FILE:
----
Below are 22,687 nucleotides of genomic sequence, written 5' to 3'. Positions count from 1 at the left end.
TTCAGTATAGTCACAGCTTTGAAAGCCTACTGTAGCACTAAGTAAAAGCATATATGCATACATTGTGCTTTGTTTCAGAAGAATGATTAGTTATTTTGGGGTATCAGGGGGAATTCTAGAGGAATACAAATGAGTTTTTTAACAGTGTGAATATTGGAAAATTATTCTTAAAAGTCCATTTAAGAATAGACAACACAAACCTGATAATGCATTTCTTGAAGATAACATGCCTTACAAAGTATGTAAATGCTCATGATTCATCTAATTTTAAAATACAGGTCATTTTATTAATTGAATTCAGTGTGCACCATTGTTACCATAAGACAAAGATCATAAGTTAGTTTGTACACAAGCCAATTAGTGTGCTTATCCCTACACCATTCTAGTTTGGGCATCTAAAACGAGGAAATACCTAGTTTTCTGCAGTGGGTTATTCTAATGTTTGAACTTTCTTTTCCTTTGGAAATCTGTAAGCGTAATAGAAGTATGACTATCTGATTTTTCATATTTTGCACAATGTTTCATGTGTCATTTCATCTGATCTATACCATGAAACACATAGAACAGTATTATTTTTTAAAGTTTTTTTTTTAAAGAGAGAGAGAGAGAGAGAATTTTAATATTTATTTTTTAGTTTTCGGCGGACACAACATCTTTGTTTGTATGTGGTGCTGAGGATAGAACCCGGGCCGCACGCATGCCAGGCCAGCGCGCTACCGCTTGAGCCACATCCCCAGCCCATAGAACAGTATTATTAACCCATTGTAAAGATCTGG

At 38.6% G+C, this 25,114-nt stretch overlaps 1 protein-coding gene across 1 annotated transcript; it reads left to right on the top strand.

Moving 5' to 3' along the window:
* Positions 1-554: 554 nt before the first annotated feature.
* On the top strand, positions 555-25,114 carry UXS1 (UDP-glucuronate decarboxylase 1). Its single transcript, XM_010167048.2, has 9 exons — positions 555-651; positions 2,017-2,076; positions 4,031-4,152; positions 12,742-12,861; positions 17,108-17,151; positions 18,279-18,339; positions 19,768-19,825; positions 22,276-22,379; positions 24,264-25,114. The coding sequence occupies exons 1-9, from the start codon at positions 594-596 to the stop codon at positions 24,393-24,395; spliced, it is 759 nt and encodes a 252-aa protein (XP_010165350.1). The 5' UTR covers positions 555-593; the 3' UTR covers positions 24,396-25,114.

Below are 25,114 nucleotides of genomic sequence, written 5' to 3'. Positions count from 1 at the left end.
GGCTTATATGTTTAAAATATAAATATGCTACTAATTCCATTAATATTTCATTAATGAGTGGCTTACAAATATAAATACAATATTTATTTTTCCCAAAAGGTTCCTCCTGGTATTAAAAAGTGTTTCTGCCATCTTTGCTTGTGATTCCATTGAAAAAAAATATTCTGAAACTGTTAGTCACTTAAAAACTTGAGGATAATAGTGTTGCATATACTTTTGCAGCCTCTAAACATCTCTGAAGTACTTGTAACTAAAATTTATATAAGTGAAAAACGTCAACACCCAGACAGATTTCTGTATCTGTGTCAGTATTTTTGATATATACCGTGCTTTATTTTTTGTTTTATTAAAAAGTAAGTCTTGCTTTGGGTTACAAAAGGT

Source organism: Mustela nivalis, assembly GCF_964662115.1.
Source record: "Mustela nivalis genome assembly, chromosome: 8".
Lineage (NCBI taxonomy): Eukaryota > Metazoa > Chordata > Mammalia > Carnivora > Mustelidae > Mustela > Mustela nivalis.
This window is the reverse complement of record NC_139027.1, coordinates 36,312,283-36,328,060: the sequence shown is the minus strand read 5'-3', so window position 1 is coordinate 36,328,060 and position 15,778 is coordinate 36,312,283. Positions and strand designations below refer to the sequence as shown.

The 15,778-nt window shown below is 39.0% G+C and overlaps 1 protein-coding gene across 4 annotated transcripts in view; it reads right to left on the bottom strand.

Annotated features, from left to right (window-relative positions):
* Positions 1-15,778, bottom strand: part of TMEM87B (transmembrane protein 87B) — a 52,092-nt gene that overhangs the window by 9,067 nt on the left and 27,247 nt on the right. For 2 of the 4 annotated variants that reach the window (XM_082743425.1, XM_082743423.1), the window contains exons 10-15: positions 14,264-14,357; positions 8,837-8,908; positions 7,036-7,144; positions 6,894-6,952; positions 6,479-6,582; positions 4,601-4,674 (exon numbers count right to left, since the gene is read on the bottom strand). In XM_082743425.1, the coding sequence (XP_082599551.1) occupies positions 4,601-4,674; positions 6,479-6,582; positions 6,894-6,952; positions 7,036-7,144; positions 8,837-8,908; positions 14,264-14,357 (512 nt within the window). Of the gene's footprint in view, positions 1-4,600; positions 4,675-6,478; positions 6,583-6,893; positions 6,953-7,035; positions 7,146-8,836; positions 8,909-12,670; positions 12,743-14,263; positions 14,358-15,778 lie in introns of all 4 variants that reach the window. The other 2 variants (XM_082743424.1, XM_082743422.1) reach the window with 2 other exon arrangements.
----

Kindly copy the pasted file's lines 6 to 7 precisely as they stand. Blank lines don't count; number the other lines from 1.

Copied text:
* On the top strand, positions 555-25,114 carry UXS1 (UDP-glucuronate decarboxylase 1). Its single transcript, XM_010167048.2, has 9 exons — positions 555-651; positions 2,017-2,076; positions 4,031-4,152; positions 12,742-12,861; positions 17,108-17,151; positions 18,279-18,339; positions 19,768-19,825; positions 22,276-22,379; positions 24,264-25,114. The coding sequence occupies exons 1-9, from the start codon at positions 594-596 to the stop codon at positions 24,393-24,395; spliced, it is 759 nt and encodes a 252-aa protein (XP_010165350.1). The 5' UTR covers positions 555-593; the 3' UTR covers positions 24,396-25,114.

Below are 25,114 nucleotides of genomic sequence, written 5' to 3'. Positions count from 1 at the left end.